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Officials concerned over the health of trees in Syracuse

Ellen Abbott
Syracuse City Arborist Stephen Harris

The quality of trees in the City of Syracuse is on the decline, which has prompted tree enthusiasts to launch a new initiative to ensure the future health of trees in the city.

City Arborist Stephen Harris says it’s not the number of trees in Syracuse that tells the tale.

"Since the Labor Day storm, which was almost 20 years ago, canopy cover has remained the same, at about 27 percent," said Harris. "But when you look under the hood you see a decline in tree quality."

That means fewer sugar maples lining streets, and more invasive species like Buckthorn. To avoid further erosion of the city’s tree stock, a new initiative is underway, called "ReLeaf Syracuse."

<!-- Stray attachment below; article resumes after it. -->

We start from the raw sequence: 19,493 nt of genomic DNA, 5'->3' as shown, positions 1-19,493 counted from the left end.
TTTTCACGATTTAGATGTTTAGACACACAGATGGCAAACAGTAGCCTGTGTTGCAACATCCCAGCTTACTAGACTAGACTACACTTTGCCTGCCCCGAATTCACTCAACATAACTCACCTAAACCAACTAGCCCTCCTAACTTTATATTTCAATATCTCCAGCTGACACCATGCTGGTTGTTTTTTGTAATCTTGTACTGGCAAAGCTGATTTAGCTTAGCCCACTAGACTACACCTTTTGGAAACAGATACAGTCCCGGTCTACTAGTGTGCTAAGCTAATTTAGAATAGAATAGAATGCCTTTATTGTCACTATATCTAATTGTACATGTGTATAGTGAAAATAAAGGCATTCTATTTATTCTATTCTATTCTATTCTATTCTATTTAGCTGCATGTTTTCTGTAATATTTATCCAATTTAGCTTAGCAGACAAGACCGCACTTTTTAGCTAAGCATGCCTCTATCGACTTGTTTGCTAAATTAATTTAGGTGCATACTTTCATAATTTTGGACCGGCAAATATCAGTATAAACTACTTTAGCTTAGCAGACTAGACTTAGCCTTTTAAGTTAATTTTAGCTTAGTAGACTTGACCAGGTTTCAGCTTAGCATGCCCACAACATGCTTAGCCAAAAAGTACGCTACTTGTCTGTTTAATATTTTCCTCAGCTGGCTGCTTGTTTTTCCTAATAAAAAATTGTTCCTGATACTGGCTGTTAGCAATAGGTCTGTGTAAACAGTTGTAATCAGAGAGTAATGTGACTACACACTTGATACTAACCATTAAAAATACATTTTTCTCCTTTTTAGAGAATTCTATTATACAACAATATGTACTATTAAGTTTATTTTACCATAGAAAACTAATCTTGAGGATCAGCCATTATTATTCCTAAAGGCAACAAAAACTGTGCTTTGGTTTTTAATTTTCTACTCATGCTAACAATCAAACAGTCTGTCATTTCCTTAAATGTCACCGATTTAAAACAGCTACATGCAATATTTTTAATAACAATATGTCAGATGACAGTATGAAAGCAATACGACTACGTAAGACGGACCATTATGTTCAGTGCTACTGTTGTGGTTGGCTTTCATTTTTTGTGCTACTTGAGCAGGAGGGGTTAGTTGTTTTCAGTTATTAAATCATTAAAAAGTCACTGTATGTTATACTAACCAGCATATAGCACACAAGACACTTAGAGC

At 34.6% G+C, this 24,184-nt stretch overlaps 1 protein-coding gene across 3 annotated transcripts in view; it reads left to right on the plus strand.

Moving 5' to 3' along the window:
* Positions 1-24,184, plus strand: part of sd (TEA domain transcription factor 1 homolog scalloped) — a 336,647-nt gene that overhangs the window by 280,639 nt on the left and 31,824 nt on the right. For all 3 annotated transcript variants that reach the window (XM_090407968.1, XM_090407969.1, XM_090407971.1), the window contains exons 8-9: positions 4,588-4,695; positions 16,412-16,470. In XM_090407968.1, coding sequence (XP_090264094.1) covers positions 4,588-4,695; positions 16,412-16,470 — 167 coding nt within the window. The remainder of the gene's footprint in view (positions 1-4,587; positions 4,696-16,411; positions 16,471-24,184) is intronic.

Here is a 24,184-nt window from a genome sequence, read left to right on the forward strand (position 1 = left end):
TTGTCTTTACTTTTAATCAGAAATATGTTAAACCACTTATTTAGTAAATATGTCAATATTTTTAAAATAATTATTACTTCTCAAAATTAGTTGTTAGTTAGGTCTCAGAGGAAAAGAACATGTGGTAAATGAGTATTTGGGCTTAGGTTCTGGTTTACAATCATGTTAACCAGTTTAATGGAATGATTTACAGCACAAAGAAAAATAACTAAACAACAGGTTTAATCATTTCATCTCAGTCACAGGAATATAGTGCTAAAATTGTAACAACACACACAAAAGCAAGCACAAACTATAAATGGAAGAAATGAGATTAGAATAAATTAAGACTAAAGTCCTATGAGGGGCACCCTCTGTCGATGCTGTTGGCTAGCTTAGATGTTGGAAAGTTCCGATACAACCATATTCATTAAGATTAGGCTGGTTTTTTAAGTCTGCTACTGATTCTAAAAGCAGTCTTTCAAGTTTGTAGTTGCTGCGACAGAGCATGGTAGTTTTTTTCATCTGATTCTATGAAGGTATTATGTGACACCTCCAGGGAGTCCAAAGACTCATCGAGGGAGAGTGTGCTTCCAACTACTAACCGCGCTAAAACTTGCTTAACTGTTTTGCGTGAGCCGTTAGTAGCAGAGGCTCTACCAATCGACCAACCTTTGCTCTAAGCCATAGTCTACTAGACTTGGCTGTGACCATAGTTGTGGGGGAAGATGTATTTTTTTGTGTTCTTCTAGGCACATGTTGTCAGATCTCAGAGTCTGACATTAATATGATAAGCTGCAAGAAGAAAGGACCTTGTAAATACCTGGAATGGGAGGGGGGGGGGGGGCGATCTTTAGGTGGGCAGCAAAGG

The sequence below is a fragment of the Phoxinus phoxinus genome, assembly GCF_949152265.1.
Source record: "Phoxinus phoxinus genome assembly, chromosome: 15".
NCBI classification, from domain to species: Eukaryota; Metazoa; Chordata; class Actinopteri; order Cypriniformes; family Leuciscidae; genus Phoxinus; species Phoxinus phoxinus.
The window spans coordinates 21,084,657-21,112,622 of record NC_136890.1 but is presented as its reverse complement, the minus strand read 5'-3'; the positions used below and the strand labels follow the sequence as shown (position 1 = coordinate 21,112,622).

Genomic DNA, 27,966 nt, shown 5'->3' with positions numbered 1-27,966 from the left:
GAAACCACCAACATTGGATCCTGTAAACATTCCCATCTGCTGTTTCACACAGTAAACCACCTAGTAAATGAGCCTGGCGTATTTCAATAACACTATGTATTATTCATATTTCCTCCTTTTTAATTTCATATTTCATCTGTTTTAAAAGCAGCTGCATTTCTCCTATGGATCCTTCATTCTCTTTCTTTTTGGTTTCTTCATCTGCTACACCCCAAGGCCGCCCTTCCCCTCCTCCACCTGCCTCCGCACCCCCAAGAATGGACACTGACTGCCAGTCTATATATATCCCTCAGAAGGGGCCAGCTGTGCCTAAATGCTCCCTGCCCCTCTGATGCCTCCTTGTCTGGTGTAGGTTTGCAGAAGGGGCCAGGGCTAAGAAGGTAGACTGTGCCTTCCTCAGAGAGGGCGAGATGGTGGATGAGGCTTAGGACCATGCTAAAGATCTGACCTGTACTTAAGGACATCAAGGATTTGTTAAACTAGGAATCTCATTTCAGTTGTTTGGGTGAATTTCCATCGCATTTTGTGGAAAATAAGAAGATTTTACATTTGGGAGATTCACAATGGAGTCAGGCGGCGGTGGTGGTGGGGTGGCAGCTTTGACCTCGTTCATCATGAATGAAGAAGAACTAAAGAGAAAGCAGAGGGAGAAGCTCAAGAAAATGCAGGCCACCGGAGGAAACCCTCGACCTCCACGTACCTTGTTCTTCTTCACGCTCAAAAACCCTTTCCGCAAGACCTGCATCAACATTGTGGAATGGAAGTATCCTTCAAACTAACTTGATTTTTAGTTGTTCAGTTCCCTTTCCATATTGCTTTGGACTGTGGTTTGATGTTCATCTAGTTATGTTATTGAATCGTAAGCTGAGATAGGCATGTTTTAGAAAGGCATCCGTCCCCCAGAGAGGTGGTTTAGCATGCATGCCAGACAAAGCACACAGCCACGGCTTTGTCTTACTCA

It begins with a series of public meetings to educate residents about trees as well as gather citizen input, to help the city draft new tree management plans.

Helping the city is the Onondaga Earth Corps. 21-year old Taveon Stenson is among the youth corps that prunes and plants trees across the city. He jokes that he has sap in his veins, and wants others to be aware of how trees affect their life.

"You already care without really knowing. We want to clarify the misconception on things, and we just want to educate," said Stenson.

The group hopes to collect 1,000 responses to surveys as well as host hundreds of central New Yorkers in a series of public meetings. The first meeting will be held at Syracuse City Hall Commons on July 25.

Ellen produces news reports and features related to events that occur in the greater Syracuse area and throughout Onondaga County. Her reports are heard regularly in regional updates in Morning Edition and All Things Considered.